Martyrs’ relics to visit Phoenix as part of Fortnight for Freedom tour

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St. Thomas More (left) and St. John Fisher (right), are depicted in these two paintings by 16th-century artist Hans Holbein the Younger. St. More, a politician and royal adviser, and St. Fisher, a bishop, were martyred for refusing to submit to King Henry VIII’s assertion that he was the head of the Church in England. Considered heroes of religious freedom, the relics of both saints will be touring through the United States during the Fortnight for Freedom, including a stop in Phoenix June 30.
St. Thomas More (left) and St. John Fisher (right), are depicted in these two paintings by 16th-century artist Hans Holbein the Younger. St. More, a politician and royal adviser, and St. Fisher, a bishop, were martyred for refusing to submit to King Henry VIII’s assertion that he was the head of the Church in England. Considered heroes of religious freedom, the relics of both saints will be touring through the United States during the Fortnight for Freedom, including a stop in Phoenix June 30.

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FORTNIGHT FOR FREEDOM
Relics of Ss. Thomas More and John Fisher Tour, June 30
Independence Day Prayer for America, July 4

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By Lindsay Wantland
The Catholic Sun

“I die the King’s good servant; but God’s first.” These were the last words spoken by St. Thomas More, a 16th-century politician and martyr, who died defending the Catholic faith. The life of St. Thomas More and his close friend St. John Fisher, like many other saints, illustrates the necessity of having courage when religious freedom is attacked.

As part of the Fortnight for Freedom — an annual period of fasting and events celebrating religious freedom during the two weeks leading up to our nation’s Independence Day — the relics of these two saints, whose martyrdom has come to represent the struggle for the freedom to practice faith without the interference of the state, will be on display in the Diocese of Phoenix June 30.

The relics will be displayed at St. Mary’s Basilica as part of a nationwide tour that coincides with this year’s fortnight theme – “Witnesses to Freedom.” The USCCB has highlighted 14 individuals or groups who exemplify courage in the face of persecution, including Ss. More and Fisher.

Mike Phelan, director of the diocese’s Office of Marriage and Respect Life affirmed that modern-day Catholics also have a duty to safeguard religious freedom.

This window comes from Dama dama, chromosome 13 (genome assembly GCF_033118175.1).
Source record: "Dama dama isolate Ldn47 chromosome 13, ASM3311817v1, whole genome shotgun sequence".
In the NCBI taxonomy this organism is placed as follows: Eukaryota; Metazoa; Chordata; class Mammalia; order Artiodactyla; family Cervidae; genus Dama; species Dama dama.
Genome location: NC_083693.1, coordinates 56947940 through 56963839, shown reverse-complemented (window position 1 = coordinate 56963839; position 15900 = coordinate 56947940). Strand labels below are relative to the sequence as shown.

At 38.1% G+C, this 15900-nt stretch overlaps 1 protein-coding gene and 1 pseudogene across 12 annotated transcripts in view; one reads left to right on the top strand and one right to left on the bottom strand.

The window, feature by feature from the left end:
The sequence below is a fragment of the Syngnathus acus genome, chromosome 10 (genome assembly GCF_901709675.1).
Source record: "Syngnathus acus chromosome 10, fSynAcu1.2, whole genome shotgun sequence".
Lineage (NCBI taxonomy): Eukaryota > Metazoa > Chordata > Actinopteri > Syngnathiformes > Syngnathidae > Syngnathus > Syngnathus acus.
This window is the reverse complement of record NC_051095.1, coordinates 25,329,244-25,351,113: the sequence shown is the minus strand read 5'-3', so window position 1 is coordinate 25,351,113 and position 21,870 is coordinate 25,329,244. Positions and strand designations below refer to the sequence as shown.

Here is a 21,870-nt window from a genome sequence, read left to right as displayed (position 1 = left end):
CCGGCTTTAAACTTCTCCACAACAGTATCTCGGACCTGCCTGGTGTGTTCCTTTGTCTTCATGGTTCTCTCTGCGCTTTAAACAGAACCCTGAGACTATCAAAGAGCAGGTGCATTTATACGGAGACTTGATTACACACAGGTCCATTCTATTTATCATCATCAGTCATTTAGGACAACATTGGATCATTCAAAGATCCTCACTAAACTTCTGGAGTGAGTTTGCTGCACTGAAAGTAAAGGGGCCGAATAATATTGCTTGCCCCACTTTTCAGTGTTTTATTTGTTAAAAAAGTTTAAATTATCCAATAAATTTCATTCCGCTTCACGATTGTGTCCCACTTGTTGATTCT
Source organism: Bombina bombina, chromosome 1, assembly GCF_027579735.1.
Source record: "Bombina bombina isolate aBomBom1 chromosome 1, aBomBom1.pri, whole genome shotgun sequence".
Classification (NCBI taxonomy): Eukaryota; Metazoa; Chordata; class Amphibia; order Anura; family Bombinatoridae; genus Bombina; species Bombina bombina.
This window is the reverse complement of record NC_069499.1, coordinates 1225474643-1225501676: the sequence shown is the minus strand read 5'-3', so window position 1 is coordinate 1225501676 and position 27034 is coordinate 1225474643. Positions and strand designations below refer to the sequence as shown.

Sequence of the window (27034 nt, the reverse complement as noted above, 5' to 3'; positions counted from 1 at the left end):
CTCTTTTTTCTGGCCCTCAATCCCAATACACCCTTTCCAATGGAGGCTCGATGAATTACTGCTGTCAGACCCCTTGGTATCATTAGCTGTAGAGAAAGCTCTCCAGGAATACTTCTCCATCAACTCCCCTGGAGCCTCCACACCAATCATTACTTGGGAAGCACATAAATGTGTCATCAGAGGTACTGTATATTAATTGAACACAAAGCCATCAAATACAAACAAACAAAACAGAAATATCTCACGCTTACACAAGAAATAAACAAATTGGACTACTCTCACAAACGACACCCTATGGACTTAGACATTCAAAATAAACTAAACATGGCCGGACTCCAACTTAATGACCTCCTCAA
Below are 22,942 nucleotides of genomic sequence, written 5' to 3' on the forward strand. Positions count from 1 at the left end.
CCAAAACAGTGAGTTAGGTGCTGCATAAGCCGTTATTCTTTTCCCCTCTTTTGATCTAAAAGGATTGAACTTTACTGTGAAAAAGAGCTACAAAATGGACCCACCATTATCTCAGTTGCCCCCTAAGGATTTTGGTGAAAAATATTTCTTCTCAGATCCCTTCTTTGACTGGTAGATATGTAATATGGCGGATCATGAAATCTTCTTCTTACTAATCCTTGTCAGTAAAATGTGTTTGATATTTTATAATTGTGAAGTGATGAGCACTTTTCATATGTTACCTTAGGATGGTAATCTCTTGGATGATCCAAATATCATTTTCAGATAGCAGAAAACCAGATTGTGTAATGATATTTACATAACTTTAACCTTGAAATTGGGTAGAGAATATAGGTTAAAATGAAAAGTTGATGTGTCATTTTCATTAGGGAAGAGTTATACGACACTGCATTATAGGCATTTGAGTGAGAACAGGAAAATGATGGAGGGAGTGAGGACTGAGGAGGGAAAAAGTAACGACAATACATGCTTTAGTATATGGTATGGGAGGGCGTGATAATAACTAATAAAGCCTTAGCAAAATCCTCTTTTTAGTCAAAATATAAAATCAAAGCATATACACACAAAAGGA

“Religious liberty is terribly important because the interior part of every person, the heart of every person, is made in the image of God. It’s free,” he said.

The two saints understood this well. Thomas More served as one of King Henry VIII’s trusted advisers as Lord Chancellor, while John Fisher served as bishop of Rochester. After the king declared himself the head of the Church in England, they both refused to take the Oath of Supremacy, and they were charged with treason and martyred in 1535.

Catholics in the U.S. today are not faced with such direct attacks as these saints were, but they must still be vigilant and loyal to Church teachings, Phelan said.

“Right now, we have to be aware of the issues and face the threats that are out there in clear and unified ways as a Church, so that we don’t end up facing that kind of dramatic circumstance.”

Nik Nikas, a local attorney and co-founder and president of the Bioethics Defense Fund, also stated that every person has a right to religious liberty and that right must be protected.

“The sad fact is that today in America the Little Sisters of the Poor and others, who want simply to live out fully the Gospel command to love our neighbor as we love the Lord Jesus, must go to court and hope that the secular legal system will protect their right to religious liberty,” Nikas said, referring to the recent Zubik v. Burwell Supreme Court case. It forced the sisters into a position to defend their right to uphold Church teaching in their insurance policies against the federal government’s contraceptive mandate. The Supreme Court ordered the lower courts to re-hear the case May 16.

“To force anyone to violate his or her conscience by providing abortifacient contraceptives is, I believe, both unconstitutional and an outrage against human dignity,” he said.

The court’s decision was a moment of victory for those who defend religious liberty, Mike Phelan said.

“Our own ability to be people of faith in the workplace, to own a business and not be forced into situations that violate the business owner’s faith is under threat. Our ability as Catholics to insist that there is male and there is female, both made in the image of God, to be able to run a business in that way and schools in that way, there’s no guarantee in the future that those freedoms will be respected.”

Catholics can pray for such a guarantee during a special Mass and Rosary being celebrated on the Fourth of July at Ss. Simon and Jude Cathedral with Auxiliary Bishop Eduardo A. Nevares.

“My [business] partner Jack and I decided in 2012 that we needed to pray this Rosary on the Fourth of July,” said Manny Yrique who launched the annual Rosary for the United States of America in the Diocese of Phoenix. Bead by bead, Catholics will then pray the Rosary for all 50 states.

“American Catholics make up about 1 in 5 of the American population, so 20 percent of Americans are actually Catholic,” Yrique said. “It’s important for Catholics to be a voice politically and to truly vote with our Catholic conscience.”

Nikas also encouraged Catholics to persevere in protecting religious liberty. “The Church must continue to call the government to respect the genuine religious liberty of all. May St. Thomas More intercede for the Church in this time of crisis.”

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